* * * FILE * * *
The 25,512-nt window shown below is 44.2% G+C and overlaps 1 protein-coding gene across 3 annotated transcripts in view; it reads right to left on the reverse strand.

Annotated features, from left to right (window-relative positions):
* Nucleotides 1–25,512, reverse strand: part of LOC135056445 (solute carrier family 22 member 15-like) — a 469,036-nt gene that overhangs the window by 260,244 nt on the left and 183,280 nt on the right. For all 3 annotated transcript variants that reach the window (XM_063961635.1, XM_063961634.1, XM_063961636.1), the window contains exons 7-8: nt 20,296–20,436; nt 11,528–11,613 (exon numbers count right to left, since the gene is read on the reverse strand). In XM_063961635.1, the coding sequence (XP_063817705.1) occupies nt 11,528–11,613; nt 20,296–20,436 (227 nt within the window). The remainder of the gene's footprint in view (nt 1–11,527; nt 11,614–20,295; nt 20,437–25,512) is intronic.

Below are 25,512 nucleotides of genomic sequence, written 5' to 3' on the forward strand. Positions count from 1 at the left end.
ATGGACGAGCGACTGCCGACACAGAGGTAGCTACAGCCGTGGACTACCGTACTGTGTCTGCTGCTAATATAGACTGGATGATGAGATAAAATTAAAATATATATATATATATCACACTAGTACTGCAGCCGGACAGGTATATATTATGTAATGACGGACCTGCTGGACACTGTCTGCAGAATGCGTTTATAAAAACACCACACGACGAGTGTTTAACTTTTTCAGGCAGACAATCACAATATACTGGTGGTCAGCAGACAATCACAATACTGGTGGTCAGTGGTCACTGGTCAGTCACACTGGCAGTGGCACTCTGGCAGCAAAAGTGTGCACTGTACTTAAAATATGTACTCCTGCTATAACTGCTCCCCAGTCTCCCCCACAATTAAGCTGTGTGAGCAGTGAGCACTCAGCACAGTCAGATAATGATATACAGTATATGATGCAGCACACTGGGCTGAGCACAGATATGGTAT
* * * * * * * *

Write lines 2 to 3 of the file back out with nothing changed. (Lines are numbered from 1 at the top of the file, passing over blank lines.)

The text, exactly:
Annotated features, from left to right (window-relative positions):
* Nucleotides 1–25,512, reverse strand: part of LOC135056445 (solute carrier family 22 member 15-like) — a 469,036-nt gene that overhangs the window by 260,244 nt on the left and 183,280 nt on the right. For all 3 annotated transcript variants that reach the window (XM_063961635.1, XM_063961634.1, XM_063961636.1), the window contains exons 7-8: nt 20,296–20,436; nt 11,528–11,613 (exon numbers count right to left, since the gene is read on the reverse strand). In XM_063961635.1, the coding sequence (XP_063817705.1) occupies nt 11,528–11,613; nt 20,296–20,436 (227 nt within the window). The remainder of the gene's footprint in view (nt 1–11,527; nt 11,614–20,295; nt 20,437–25,512) is intronic.